The Wisconsin Humane Society’s new facility opened in March 2020. Its first open house was today | Local News

ALEX RODRIGUEZ For The Journal Times

MOUNT PLEASANT — The Wisconsin Humane Society held an open house this weekend to commemorate its newest animal shelter, the WHS Racine Campus, which opened in March 2020.

The spread of COVID-19 has impacted any opening activities the shelter has been able to hold over the past two years, but the staff, as well as the community, were thrilled to finally be able to celebrate the arrival of the new shelter. .

“We moved into the facility in March 2020, and it wasn’t with the fanfare and community celebration that we had anticipated,” Angela Speed, vice president of communications at the Wisconsin Humane Society, said in an email. -mail. “As our team settled the animals into their sparkling new kennels, unpacked the boxes and made their homes, we were overwhelmed with the reality of the beautiful campus that our amazing supporters have truly built. It’s certainly prettier than our previous digs, but most importantly, it’s quieter, cleaner, and exponentially more functional for the animals in the community and the people who love them.

Visitors to the Racine campus, 8900 16th St., were greeted Sunday with a host of activities for the whole family, including a scavenger hunt, a prize wheel and a chance to meet the campus’ many animal ambassadors.

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“Thankfully, this event will feel more like 2019 than 2020 when all of our events went virtual,” Speed ​​said when asked how the lingering pandemic would affect the open house. Despite opening at the start of the pandemic, the Humane Society‘s Root Campus has seen a high rate of animal adoption since its launch. “The demand for adoption throughout the pandemic has been high, so animals have been adopted very quickly. Returns are no higher than in the past, so animals are kept in their loving homes.

Planning for the campus began around 2013, when WHS acquired the Racine’s Countryside Humane Society shelter off Chicory Road.

After seeing the volume and types of animals and the specific care they and the community needed, the WHS decided it was time for a new shelter.

“The Chicory Road location has served the community in many important ways, but it has done so in a facility originally built as a potato barn. While we’ve done a lot to improve the shelter, we lack space for veterinary care, behavioral assessments, proper housing, proper animal socialization, and community services,” Speed ​​said.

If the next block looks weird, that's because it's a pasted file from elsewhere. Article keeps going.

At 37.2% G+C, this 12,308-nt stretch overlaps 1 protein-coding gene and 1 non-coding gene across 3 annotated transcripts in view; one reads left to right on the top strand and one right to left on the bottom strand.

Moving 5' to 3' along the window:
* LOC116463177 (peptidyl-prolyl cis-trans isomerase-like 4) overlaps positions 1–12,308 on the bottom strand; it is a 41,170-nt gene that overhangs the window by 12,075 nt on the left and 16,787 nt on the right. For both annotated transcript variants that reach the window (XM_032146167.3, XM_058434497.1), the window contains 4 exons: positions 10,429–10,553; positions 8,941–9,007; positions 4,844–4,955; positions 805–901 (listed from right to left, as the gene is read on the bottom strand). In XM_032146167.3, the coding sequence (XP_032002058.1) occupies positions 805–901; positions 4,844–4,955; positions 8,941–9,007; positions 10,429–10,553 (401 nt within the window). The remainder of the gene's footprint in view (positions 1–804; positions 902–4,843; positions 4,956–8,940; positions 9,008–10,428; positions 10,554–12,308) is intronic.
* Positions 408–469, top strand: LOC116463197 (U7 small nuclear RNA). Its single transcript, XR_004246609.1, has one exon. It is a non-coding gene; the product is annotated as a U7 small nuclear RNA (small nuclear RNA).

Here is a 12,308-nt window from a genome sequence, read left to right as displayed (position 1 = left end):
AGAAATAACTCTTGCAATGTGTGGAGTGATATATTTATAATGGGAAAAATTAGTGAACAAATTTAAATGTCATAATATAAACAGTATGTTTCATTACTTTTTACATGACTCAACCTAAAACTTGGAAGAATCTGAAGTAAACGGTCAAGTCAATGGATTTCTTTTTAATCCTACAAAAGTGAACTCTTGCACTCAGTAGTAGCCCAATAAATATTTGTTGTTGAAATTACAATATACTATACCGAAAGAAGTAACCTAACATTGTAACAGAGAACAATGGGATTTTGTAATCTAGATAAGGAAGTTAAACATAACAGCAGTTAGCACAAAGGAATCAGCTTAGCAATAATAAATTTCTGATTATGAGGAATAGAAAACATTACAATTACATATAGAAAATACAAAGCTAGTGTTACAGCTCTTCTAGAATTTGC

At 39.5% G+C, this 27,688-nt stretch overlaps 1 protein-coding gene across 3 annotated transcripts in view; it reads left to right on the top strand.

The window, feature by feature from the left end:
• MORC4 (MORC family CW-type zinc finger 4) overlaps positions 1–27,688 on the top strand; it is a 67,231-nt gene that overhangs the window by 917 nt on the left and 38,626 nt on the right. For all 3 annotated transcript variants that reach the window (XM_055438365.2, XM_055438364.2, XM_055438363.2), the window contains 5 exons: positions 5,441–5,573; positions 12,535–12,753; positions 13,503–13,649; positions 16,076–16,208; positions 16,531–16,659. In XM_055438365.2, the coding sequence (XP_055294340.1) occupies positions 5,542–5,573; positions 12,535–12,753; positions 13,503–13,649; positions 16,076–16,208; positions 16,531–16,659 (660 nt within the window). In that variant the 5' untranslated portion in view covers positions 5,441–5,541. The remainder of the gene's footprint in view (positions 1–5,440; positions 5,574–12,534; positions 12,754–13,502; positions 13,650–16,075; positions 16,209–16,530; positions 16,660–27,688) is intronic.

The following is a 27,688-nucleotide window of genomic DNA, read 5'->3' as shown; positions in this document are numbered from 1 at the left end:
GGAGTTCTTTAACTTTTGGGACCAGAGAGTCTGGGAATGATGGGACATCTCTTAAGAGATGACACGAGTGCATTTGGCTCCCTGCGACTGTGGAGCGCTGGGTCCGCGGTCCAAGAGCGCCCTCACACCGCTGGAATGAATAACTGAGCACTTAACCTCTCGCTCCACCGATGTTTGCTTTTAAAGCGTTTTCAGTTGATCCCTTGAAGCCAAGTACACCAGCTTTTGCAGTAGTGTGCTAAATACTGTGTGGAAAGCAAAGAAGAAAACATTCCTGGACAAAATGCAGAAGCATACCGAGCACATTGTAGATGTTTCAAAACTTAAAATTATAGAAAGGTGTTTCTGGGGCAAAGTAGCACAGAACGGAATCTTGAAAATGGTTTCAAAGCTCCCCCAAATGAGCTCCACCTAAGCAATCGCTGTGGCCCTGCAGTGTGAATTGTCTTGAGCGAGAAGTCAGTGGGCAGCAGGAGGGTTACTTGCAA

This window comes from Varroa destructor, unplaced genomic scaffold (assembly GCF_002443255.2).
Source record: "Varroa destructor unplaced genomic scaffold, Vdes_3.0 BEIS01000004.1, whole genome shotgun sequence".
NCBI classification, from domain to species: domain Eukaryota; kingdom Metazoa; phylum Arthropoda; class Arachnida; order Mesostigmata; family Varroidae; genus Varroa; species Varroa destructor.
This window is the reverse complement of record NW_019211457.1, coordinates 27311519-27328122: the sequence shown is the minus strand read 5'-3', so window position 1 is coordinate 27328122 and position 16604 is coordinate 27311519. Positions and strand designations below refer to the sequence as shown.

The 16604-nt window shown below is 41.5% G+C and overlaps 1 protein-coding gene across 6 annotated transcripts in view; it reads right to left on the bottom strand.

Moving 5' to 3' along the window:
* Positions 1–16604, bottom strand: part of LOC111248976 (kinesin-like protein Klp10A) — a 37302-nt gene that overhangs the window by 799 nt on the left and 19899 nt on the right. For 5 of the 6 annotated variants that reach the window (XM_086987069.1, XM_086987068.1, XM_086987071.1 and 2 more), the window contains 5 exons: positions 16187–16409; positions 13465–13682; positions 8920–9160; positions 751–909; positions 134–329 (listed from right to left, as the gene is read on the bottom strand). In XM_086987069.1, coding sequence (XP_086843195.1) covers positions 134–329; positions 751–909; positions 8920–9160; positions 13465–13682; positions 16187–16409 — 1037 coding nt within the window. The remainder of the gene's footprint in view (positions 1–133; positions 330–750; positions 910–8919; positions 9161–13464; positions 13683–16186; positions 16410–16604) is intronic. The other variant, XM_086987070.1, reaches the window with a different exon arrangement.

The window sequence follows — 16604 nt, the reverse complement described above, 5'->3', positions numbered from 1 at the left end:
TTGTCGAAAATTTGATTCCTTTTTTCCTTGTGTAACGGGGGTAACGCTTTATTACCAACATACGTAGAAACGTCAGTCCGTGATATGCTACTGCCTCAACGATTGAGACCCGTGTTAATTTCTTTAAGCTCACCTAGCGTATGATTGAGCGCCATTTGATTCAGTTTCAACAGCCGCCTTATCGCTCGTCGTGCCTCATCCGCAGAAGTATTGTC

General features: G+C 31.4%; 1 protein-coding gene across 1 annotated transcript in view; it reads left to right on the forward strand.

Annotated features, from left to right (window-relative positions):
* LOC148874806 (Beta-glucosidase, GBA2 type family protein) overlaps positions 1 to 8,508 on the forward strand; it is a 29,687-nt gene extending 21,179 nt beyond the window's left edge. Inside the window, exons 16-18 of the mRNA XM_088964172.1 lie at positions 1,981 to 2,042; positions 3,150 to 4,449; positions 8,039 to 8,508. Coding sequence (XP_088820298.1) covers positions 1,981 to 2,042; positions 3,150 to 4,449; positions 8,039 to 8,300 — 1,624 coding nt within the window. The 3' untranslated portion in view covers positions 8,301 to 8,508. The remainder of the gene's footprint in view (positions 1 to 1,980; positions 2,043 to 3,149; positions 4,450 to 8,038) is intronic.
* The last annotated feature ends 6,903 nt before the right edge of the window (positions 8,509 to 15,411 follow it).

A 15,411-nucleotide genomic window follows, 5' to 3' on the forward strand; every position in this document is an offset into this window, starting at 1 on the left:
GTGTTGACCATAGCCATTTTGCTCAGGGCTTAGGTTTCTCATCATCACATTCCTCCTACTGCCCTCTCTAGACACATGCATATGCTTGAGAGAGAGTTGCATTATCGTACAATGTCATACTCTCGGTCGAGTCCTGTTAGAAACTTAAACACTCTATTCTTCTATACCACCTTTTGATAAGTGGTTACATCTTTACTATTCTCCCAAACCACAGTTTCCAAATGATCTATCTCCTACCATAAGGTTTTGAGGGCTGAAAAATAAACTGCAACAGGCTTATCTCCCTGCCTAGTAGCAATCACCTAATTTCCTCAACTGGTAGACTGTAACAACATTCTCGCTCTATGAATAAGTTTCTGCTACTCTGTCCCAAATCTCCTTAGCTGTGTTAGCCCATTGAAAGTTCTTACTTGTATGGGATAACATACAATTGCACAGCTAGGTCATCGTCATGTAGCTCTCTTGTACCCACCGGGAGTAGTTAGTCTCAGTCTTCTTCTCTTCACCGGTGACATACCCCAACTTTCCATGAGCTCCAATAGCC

The Mount Pleasant location solved all the issues with the old shelter, while being in an easy to find location.

For some time the shelter had been using methods such as flexible hours due to staff shortages or visitation by appointment for potential adopters due to the pandemic, but thankfully it has now moved to walk-in adoptions. you on campus. There has also been an influx of foster animals, with approximately 3,500 animals being fostered in 2021 organization-wide.






One of the less common animals found on the Wisconsin Humane Society’s Racine campus is this gecko.


ALEX RODRIGUEZ, for The Journal Times


Although the campus did not offer adoption on the day of the event, guests still had the opportunity to meet the animals currently in the shelter, as well as three animal ambassadors: two “ambassadogs”, Juno and Mei-Mei, and even a gecko. , named Echo.

The open day was just the beginning for the WHS Racine Campus. The shelter hosts Pet Walk Racine on August 13 at Cliffside Park. To register, go to WiHumane.org/PetWalk.

Along with the Racine Campus, WHS now operates five refuges in Wisconsin, including Milwaukee (which also serves as a wildlife rehabilitation center), Door County and Green Bay.

Founded in 1879, the organization helps 13,000 animals each year to be adopted, according to its website. Although it does not use the nickname “no-kill Shelter”, the WHS never euthanizes animals for reasons of space and time. The company offers a comprehensive adoption program, designed to match an animal to its ideal family. Other services include pet food banks, youth programs and an affordable spaying center located in West Allis.


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Jennifer R. Strohm